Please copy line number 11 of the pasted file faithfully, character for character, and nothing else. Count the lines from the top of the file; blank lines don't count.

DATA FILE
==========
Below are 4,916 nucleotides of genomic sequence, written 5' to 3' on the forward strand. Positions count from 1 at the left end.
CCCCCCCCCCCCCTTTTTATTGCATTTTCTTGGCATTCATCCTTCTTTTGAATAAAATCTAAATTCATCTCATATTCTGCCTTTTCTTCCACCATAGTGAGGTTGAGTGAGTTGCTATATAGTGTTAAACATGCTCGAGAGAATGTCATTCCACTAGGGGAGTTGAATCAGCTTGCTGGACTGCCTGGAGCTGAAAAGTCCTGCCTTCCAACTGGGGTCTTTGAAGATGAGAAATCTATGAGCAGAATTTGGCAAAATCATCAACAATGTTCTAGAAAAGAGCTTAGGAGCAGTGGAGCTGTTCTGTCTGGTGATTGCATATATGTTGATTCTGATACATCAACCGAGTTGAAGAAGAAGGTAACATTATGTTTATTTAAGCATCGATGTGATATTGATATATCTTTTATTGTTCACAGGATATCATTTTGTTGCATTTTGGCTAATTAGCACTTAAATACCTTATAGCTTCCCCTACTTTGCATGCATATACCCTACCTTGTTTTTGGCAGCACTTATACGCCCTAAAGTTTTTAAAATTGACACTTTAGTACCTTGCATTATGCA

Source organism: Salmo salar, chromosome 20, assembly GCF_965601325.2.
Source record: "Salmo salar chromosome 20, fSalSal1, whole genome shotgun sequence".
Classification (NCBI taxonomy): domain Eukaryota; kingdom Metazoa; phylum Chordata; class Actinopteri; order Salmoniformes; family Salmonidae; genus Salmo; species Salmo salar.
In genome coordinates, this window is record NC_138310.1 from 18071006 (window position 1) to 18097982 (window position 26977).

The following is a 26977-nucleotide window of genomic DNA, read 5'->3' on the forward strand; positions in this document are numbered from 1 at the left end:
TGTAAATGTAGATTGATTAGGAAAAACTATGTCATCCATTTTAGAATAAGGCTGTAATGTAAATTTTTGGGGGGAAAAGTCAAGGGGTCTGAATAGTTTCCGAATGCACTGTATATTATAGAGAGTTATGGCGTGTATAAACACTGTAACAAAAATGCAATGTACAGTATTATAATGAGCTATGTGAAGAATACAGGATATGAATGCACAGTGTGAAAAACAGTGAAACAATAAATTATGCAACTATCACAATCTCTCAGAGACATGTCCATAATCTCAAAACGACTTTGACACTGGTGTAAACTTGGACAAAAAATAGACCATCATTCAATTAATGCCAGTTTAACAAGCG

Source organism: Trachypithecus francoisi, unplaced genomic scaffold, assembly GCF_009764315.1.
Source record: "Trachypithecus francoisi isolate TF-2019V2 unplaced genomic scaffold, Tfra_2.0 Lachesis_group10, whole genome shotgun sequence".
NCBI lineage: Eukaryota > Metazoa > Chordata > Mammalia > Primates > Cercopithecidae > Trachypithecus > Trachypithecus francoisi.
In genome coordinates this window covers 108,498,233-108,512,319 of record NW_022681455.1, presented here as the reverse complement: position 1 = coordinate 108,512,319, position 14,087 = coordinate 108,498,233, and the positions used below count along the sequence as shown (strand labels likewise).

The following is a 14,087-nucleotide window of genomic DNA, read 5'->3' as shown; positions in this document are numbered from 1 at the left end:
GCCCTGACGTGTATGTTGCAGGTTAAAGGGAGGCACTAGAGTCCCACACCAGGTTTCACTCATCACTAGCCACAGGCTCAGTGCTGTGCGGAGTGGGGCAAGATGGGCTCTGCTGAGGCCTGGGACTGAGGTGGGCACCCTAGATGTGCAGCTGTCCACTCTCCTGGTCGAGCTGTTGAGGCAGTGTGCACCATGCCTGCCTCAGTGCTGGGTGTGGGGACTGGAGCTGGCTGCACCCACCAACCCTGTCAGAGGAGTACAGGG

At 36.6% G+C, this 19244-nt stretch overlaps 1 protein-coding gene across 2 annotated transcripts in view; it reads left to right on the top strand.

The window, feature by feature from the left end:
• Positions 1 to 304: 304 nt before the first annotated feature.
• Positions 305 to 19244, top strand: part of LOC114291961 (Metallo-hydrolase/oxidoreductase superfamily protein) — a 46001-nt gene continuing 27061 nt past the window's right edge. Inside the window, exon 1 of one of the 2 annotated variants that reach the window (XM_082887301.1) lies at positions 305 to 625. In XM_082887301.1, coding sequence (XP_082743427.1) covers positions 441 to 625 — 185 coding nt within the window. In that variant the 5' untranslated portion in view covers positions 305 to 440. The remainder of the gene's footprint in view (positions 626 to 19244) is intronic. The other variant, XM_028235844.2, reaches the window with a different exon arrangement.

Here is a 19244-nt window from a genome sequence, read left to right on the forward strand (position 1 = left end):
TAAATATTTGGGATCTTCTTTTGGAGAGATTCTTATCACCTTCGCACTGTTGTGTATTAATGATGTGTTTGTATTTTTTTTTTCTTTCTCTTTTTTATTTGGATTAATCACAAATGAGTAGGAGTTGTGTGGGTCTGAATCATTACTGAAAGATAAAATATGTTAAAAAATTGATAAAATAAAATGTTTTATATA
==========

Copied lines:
NCBI lineage: Eukaryota > Metazoa > Chordata > Mammalia > Primates > Cercopithecidae > Trachypithecus > Trachypithecus francoisi.